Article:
[forthright] From Unthinkable To Unimpeachable / Anyone Can Quote Scripture

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From: "Forthright Magazine" <forthrightmag@...>
Date: Wed, 01 Jul 2009 10:49:44 -0300
Forthright Magazine
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Straight to the Cross

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COLUMN: REALITY CHECK

Anyone Can Quote Scripture
  by Stan Mitchell

   And said to him, "If you are the Son of
   God, throw yourself down, for it is
   written, 'He will command his angels
   concerning you'" (Matthew 4:6 ESV).

Mark was a young preacher, and this was his first
experience of this kind. Sitting across from him was a
couple, "living in sin," as the old people used to say.
The woman was no longer young, but she clearly took
care of herself -- slender, well-heeled, still very
beautiful.

"But the Lord wants us to be happy, doesn't he?" she
had just declared, and her lover chimed in: "That's
right. Doesn't the Bible say somewhere that God came to
give us life, and that life more abundantly?"  

"Now look who's quoting scripture," Mark thought.

Anyone can quote scripture. Even Satan did. Scripture
can be twisted, or used in isolation from the rest of
the Bible, torn from context like barbed wire on a
flannel shirt. Juvenile delinquents can quote scripture
to show that their parents should have brought them up
better. Church backsliders can quote scriptures to show
how the church failed in its responsibilities to them. 

And this couple was defending their illicit
relationship with scripture. Mark was neither shocked
nor outraged. He understood this as a natural human
response for people in denial. 

"That's a nice scripture," he began. "But we need to
consider some other scriptures, too ..." 

----
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COLUMN: HANDS-ON FAITH

From Unthinkable To Unimpeachable
  by Barry Newton

"Doctors ... don't decide what's ethical and then do
it; rather, if enough of them start doing it,
eventually they decide its ethical."/1

Such cynical thoughts no longer shock me.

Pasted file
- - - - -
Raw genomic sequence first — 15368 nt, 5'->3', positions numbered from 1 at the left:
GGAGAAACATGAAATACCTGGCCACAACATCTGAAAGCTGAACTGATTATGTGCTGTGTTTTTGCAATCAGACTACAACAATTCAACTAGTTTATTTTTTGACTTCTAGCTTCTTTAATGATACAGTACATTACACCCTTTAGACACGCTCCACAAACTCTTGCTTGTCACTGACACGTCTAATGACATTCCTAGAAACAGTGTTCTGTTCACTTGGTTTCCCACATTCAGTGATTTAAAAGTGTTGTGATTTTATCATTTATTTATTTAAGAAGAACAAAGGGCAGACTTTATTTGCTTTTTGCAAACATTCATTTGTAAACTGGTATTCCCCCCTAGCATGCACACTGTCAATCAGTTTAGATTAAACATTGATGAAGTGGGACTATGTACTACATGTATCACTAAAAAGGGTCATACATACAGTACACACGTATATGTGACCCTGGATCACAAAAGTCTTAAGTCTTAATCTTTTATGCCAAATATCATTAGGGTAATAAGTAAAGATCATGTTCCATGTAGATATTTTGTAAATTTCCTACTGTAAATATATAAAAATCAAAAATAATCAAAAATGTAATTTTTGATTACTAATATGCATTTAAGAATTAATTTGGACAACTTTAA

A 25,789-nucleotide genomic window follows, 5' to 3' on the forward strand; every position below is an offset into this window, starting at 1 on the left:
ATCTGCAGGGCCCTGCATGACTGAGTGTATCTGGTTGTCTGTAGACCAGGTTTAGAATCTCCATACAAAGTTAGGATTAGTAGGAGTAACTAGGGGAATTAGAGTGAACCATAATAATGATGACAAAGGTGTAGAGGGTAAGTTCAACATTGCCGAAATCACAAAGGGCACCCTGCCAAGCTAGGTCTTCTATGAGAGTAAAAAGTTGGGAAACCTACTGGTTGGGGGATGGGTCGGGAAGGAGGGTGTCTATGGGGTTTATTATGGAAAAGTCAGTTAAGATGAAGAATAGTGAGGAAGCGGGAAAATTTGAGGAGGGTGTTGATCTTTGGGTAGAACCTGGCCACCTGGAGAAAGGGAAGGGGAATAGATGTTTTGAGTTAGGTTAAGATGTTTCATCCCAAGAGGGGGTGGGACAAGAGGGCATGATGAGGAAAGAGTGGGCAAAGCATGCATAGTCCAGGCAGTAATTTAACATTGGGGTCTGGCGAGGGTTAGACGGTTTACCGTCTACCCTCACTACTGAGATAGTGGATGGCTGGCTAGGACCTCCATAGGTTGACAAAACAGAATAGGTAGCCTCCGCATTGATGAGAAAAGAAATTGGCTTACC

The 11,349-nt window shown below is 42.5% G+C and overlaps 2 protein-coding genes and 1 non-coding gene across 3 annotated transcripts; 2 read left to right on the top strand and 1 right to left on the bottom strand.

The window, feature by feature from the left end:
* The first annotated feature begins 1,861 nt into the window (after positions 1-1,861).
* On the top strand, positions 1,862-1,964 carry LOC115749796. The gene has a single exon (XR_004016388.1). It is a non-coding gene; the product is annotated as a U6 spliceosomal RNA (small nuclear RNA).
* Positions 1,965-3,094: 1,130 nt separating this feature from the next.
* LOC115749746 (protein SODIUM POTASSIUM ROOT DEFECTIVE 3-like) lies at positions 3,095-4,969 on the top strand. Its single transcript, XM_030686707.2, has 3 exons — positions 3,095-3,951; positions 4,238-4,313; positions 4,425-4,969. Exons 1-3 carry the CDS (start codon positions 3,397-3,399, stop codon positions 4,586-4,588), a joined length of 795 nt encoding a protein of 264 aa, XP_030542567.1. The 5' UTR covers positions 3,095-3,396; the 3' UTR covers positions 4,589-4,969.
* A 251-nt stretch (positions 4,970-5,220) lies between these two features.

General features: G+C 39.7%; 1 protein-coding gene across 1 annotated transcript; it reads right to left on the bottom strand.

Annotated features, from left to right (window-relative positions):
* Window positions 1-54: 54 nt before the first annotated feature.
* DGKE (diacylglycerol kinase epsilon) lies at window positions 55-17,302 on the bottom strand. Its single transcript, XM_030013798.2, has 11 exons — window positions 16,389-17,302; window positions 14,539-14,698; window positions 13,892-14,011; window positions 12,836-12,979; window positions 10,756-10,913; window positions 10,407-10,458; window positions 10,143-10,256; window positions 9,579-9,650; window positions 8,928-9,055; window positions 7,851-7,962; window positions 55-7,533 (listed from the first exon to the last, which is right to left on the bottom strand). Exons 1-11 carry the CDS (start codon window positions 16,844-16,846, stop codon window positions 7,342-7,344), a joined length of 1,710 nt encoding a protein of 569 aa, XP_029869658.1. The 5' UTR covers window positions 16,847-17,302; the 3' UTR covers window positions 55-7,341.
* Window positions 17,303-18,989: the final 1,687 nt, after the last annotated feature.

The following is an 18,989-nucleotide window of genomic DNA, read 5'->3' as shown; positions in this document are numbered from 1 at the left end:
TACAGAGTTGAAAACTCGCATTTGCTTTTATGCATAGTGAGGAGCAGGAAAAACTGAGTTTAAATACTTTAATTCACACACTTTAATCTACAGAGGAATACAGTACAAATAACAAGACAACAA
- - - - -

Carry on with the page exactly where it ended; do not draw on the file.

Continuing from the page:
Initially I had expected more out of people since I had
grown up in a family valuing truth and integrity. But
the naiveté of assuming godly virtue in others has
since evaporated.

Two events stand out in my mind as contributing toward
a certain sophistication with a heavy dollop of
cynicism. The former occurred in a graduate church
history class where the professor stated rather matter-
of-factly, "practice precedes dogma."  

The latter of the two experiences occurred when reading
Philip Johnson's candid observation, that it is naive
to assume that if you present the evidence people will
change their minds. That is not how the world works./2
In other words, for many people, truth does not drive
understanding or practice.

These memories bubble to the surface because ideas
which had been unthinkable in America merely decades
ago and certainly a century ago have now become
unimpeachable for many. To even question the
acceptability of abortion, homosexuality or physician-
assisted suicide can ignite a firestorm.

The tyranny of a decadently-driven populism fueled by
didactic humor and the artificial lives of sitcoms
saturating the airwaves continues to mitigate against
Christian morals and values. Grasping for absolute
freedom, the culture becomes ever more enslaved to
self-destructive principles.

The dissolution of anything godly and noble should be
lamentable.  But if truly the ways of this world are
commanded by "the ruler of the kingdom of the air" and
if the evil one can "give authority and splendor to
whomever he desires," should we not expect such a
cultural sea surge?

Opportunity and danger stand before us:  Like a tsunami
devouring objects within its path that ever-pervasive
mentality rushes forward, which assumes that democratic
measures determine genuine acceptability. Culture
sweeps along in its surge those who confuse practice
with acceptability.

Meanwhile the opportunity to be a beacon of sanity
against the backdrop of a democratic experience whose
historic attempts at a godly mooring are fast
evaporating seems to constantly increase.

To weather this storm requires knowing where the rock
is and building on it. To spin Jesus to accommodate
popular ideas or to confuse practice with acceptability
involves building upon the sand which will be swept
along in the surge.
_______
1/ "Rest in Pieces," Salvo 8 (Spring 2009): 35.

2/ I would be deeply indebted to anyone locating the
   exact quote. It might be in one of his books, First
   Things or Touchstone.

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